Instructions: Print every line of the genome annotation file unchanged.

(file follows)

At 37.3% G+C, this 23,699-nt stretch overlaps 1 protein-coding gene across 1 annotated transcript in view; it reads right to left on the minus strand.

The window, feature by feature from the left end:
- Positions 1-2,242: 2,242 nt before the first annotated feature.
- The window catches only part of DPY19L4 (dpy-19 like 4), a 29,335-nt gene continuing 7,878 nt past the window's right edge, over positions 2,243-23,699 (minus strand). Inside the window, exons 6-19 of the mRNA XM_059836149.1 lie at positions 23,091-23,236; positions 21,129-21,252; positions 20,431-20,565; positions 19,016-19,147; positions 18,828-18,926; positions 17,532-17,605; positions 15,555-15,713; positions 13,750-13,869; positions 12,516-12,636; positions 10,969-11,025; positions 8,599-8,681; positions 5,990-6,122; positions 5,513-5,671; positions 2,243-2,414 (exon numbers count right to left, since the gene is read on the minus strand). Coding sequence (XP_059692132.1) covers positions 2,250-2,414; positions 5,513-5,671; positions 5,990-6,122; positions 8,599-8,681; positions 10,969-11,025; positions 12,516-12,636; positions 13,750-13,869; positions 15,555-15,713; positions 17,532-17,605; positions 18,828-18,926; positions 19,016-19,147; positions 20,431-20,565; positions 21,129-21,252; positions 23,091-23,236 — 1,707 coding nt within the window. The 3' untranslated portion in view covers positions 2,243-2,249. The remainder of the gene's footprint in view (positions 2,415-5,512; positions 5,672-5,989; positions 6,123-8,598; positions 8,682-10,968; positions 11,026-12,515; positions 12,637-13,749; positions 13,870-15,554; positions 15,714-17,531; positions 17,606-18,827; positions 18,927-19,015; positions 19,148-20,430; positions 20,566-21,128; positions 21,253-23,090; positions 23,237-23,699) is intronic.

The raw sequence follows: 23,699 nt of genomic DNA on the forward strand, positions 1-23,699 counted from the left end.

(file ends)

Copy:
At 37.3% G+C, this 23,699-nt stretch overlaps 1 protein-coding gene across 1 annotated transcript in view; it reads right to left on the minus strand.

The window, feature by feature from the left end:
- Positions 1-2,242: 2,242 nt before the first annotated feature.
- The window catches only part of DPY19L4 (dpy-19 like 4), a 29,335-nt gene continuing 7,878 nt past the window's right edge, over positions 2,243-23,699 (minus strand). Inside the window, exons 6-19 of the mRNA XM_059836149.1 lie at positions 23,091-23,236; positions 21,129-21,252; positions 20,431-20,565; positions 19,016-19,147; positions 18,828-18,926; positions 17,532-17,605; positions 15,555-15,713; positions 13,750-13,869; positions 12,516-12,636; positions 10,969-11,025; positions 8,599-8,681; positions 5,990-6,122; positions 5,513-5,671; positions 2,243-2,414 (exon numbers count right to left, since the gene is read on the minus strand). Coding sequence (XP_059692132.1) covers positions 2,250-2,414; positions 5,513-5,671; positions 5,990-6,122; positions 8,599-8,681; positions 10,969-11,025; positions 12,516-12,636; positions 13,750-13,869; positions 15,555-15,713; positions 17,532-17,605; positions 18,828-18,926; positions 19,016-19,147; positions 20,431-20,565; positions 21,129-21,252; positions 23,091-23,236 — 1,707 coding nt within the window. The 3' untranslated portion in view covers positions 2,243-2,249. The remainder of the gene's footprint in view (positions 2,415-5,512; positions 5,672-5,989; positions 6,123-8,598; positions 8,682-10,968; positions 11,026-12,515; positions 12,637-13,749; positions 13,870-15,554; positions 15,714-17,531; positions 17,606-18,827; positions 18,927-19,015; positions 19,148-20,430; positions 20,566-21,128; positions 21,253-23,090; positions 23,237-23,699) is intronic.

The raw sequence follows: 23,699 nt of genomic DNA on the forward strand, positions 1-23,699 counted from the left end.